[CFP] Localization in Healthcare and Medical Settings in the advent of COVID-19
The Journal of Internationalization and Localization (JIAL) Special Issue 2021, 8(2)
In the year of the pandemic, the relevance of translation and localization has deepened despite the reduced physical movements of people and goods curtailing some aspects of globalization (Post COVID19 Globalization 2020). In making the case for translation in the public health crisis of COVID-19, McCulloch (2020) highlights “how important language is for health”, hence suggesting COVID-19 is “History’s Biggest Translation Challenge”. The call for participation in international workshops such as “The Languages of Covid-19: Implications for Global Healthcare” by the Institute of Modern Languages Research further highlighted the significance of translation and language in the pandemic. Similarly, 2020 saw timely special issues of journals calling for papers on topics related to languages in the context of COVID-19 such as “Linguistic diversity in a time of crisis: Language challenges of the COVID-19 pandemic” by Multilingua and “Discourse and Rhetoric amid COVID 19 Pandemic: Dis/Articulating The ‘New Normal’” by Rhetoric and Communications. In the past three issues of the Journal of Internationalization and Localization (JIAL), we incorporated impacts of COVID-19 on translation and localization. Adding to the growing research on crisis translation (e.g. O’Brien and Federici 2019), these discussions highlighted some of the challenges, including the problem of misinformation acutely felt by a crisis translation team in Wuhan (Peng 2019, 97) and the question of (dis)trust in translation (O’Hagan, McDonough Dolmaya and Kockaert 2019, 70). The pandemic demonstrated the critical importance of health and other related information to reach everyone, including speakers of minority and indigenous languages (Anichini and Nemeth 2020). Focused on the question of specific locality, Bowker’s (2020) case study compared key COVID-19 terminology in French between Europe and Canada, showing regional variations and how they were derived. The article brought home the inherent challenges involved in localization when weighing local factors and global standards, which Bowker found are further complicated by urgency and the “language situation” in terms of majority vs minority, not to mention the role played by the popular media.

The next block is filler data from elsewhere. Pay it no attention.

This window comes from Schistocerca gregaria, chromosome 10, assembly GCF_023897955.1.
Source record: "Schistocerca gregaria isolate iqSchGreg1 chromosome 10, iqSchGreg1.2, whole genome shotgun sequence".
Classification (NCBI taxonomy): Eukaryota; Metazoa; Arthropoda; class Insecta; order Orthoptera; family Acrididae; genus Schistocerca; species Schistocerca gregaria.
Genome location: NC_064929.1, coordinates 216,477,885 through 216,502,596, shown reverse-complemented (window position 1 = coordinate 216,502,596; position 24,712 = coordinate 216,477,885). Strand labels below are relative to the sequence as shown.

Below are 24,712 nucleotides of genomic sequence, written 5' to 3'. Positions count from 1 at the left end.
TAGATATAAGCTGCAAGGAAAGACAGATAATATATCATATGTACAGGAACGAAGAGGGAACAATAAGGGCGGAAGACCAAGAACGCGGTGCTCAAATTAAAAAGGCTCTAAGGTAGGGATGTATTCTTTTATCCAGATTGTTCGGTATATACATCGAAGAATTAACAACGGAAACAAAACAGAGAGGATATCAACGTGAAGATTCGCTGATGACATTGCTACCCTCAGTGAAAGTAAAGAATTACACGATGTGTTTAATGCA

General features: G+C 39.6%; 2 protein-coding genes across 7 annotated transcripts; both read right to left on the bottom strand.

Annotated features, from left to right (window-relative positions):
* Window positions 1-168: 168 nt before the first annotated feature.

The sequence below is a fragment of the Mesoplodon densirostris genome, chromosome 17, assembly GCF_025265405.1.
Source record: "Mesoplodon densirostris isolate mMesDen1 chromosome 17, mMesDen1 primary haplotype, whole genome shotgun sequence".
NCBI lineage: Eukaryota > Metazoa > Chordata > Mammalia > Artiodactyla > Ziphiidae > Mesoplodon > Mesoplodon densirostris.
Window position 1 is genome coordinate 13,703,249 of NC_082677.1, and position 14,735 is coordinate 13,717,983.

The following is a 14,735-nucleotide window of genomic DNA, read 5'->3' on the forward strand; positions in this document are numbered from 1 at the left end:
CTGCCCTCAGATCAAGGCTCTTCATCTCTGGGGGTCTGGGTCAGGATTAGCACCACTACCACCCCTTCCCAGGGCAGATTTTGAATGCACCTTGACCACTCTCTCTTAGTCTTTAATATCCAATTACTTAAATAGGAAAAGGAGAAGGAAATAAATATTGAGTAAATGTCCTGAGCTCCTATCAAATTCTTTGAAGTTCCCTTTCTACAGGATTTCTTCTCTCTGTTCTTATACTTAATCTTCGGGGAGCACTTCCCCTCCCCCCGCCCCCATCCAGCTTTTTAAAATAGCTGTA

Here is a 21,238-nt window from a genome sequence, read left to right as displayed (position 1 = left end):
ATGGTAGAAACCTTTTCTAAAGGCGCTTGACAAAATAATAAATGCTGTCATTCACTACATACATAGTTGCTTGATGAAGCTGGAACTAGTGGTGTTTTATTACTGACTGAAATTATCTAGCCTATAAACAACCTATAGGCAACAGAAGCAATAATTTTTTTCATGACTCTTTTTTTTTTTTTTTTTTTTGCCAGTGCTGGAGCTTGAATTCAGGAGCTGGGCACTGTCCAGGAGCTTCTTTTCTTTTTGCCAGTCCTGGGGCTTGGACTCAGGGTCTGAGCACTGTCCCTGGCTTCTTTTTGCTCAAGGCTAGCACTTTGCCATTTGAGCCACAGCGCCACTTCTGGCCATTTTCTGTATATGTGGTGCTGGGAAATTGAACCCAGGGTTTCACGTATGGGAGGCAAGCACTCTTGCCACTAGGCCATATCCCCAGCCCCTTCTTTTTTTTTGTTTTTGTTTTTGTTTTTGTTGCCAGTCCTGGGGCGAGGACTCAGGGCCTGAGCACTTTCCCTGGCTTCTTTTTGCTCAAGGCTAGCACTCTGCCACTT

At the time of writing in December 2020 the pandemic is still ongoing in varying degrees of containment in different parts of the world. Several vaccines are in the process of being rolled out with a number of countries starting immunisation of targeted populations this month. There is no doubt that into 2021 these developments will involve cross-lingual communication of many kinds in the process of developing, delivering and administering vaccines and associated activities on a global scale.
In this milieu of a public health crisis this special issue of JIAL embraces a broader sense of “localization” in an attempt to provide a forum to raise awareness of the role of translation and localization and explore untapped issues which arise from a broad range of medical and healthcare settings in the COVID19 context. These may relate to medical equipment, services or research, as well as communication between health professionals and patients online and offline, with media or involving government policies as well as community engagement. Given the extent of the global impact of COVID19, areas which call for translation and localization within medical and healthcare settings are broad and varied.
The suggested topics include, but are not limited to:
• Localization challenges for making medical equipment or related apps available in different
• Translation issues arising from clinical trials
• Localization strategies used by different industry groups or humanitarian organizations
• Localization involving languages of limited diffusion or indigenous languages
• Timeliness and flexibility in localization processes and tools
• Machine Translation in translation and localization
• Non-professional or volunteer translation and localization
We invite both industry professionals and scholars working in academia to submit unpublished, original 6,000-8,000-word articles. Given the dynamically changing industry, the special issue will be published expediently, in late 2021: Volume 8, Issue 2.
For more details, please visit: https://www.benjamins.com/series/jial/callforpapers_jial_8-2.pdf